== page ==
Hobo With a Shotgun
Director: Jason Eisener
Canadian horror/comedy/action-movie Hobo With a Shotgun is, indeed, a blast. A gleefully tasteless romp with something to offend just about everyone, at its best it plays like a demented collaboration between John Waters, Dario Argento and John Carpenter – and with each of those maestros either long out of action or long out of form, its arrival on our cinema-screens is a decidedly welcome development.
Of course, as a dutiful, full-blooded homage to cheap-and-cheesy 1980s exploitation pictures, it perhaps should ideally be viewed on grainy, warped VHS – but as it’s also a cracking addition to the unashamedy disreputable Midnight Movie sub-genre, it deserves to play (as it’s already done all over the world’s film-festival circuit) after dark to appreciative adult audiences willing and able to tune into its gross, sometimes grotesque humour.
Director Eisener and his co-writer John Davies originally devised Hobo With a Shotgun - a classic example of a one-line “pitch” if ever there was one – as a fake trailer, an entry into a competition organised to promote Quentin Tarantino and Robert Rodriguez’s ill-fated Grindhouse double-bill. What started as a one-joke gag – reportedly made on a $200 budget – has been expanded to full feature length, and while there’s perhaps inevitably a certain wayward, ragged unevenness to proceedings, the level of invention and comedy remains at a surprisingly high level from start to finish.
Front and centre pretty much throughout is the (inevitably nameless) Hobo – played with a grizzled, gnarled gravitas by Dutch veteran Rutger Hauer, enjoying an unlikely return to leading-man status after a couple of decades in supporting roles. Hauer sensibly plays a pretty straight bat, all the more amusing in contrast to the garish ludicrousness of the plot and mise-en-scene in which his taciturn character becomes unwittingly enmeshed.
Hopping off a train at semi-random, the sixtysomething Hobo finds himself in a remote, sleazy, near-lawless settlement officially named Hope Town – but referred to as Scum Town by most of its beleaguered residents. A kind of anarchic/fascistic “satanic Dystopia”, Scum Town is ruthlessly controlled by a criminal kingpin known only as The Drake (Brian Downey), his sadistic rule enforced by his similarly loathsome and amoral sons Ivan (Nick Bateman) and Slick (Gregory Smith).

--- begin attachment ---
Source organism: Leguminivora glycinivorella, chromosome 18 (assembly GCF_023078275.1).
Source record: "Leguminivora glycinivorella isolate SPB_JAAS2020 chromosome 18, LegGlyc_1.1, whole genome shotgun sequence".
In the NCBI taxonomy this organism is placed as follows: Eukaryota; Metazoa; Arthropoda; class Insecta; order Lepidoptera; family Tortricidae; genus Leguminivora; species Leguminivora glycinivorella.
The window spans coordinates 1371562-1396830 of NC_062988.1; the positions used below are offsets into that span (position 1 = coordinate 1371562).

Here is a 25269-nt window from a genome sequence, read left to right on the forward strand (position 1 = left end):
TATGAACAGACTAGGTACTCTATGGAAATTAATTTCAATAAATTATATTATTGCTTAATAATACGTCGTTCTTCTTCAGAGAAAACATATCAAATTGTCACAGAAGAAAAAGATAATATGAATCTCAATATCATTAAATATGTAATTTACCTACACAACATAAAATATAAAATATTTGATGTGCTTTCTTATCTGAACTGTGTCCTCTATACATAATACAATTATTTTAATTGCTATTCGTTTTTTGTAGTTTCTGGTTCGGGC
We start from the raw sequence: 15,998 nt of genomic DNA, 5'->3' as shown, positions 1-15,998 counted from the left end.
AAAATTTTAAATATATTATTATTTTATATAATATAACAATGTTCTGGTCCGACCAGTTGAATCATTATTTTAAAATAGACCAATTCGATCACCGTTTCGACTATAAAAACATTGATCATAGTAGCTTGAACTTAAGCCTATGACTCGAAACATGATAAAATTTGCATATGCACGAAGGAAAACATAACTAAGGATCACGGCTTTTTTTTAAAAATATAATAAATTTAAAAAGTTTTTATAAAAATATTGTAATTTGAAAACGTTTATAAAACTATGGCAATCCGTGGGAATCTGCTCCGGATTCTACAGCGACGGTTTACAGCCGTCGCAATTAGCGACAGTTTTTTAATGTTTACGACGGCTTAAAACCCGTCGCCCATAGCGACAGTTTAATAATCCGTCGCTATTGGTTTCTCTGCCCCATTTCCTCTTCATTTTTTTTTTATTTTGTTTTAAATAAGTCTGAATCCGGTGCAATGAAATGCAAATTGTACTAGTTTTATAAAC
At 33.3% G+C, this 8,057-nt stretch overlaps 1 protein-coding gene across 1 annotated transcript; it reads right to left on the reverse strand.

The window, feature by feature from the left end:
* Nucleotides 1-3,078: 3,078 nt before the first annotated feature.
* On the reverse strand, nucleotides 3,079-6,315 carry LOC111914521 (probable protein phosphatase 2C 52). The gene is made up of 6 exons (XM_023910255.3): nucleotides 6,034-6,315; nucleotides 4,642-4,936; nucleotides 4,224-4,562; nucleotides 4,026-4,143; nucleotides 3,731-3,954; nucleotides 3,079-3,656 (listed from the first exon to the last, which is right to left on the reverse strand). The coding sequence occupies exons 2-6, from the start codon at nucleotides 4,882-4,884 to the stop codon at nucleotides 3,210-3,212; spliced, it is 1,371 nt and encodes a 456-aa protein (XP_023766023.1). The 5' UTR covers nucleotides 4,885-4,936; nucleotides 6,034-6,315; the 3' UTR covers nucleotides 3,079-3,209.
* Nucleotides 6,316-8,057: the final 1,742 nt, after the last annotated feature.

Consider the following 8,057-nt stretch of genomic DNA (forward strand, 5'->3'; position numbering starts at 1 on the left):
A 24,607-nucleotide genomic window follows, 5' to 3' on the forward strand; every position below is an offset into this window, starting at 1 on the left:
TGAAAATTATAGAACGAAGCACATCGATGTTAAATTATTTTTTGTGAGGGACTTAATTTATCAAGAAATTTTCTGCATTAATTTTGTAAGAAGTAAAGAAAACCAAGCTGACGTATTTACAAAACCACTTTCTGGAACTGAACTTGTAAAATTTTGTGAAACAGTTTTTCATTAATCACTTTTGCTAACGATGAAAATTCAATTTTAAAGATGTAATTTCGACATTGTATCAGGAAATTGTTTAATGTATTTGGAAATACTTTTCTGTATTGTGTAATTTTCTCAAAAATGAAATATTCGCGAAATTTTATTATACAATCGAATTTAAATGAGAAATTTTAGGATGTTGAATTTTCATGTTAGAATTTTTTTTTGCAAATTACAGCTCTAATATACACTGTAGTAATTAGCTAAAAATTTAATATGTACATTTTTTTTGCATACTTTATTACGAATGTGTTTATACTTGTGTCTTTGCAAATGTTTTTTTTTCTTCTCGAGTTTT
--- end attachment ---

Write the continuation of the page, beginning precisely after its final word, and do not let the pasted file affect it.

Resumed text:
Though essentially a loner who’s usually content to mind his own business, the Hobo is spurred to action by witnessing Scum Town’s daily run of cruel depravity – and after (in one of the cornier aspects of a deliberatly corny synopsis) befriending kind-hearted sex-worker Abby (Molly Dunsworth). His revolt against The Drake leads to the tinpot dictator announcing a war on the town’s many homeless people – and the escalation of the picture’s body-count towards a blood-soaked finale worthy of Jacobean revenge-tragedies.
A savagely satirical political parable wrapped up in a spectacularly violent, pulpy, western-style story (Stephen King is perhaps another key cultural touchstone), Hobo with a Shotgun is an undeniably cartoonish romp. In the words of their punk-rock compatriots NoMeansNo, “too much is not enough” for Eisener and Davies, who in their first feature barrel us along at a relentlessly fast clip, all the while preventing proceedings from descending into mere kitschy, in-jokey, fan-boy spoofery. Of course, it helps no end that they have a bona fide action star anchoring proceedings in the central role – and while it can’t quite match the climax of Blade Runner in terms of poetry, pathos and grandeur, this is certainly Rutger’s finest “hauer” in many a long year.
4th July, 2011
(written for the 13th July edition of Tribune magazine)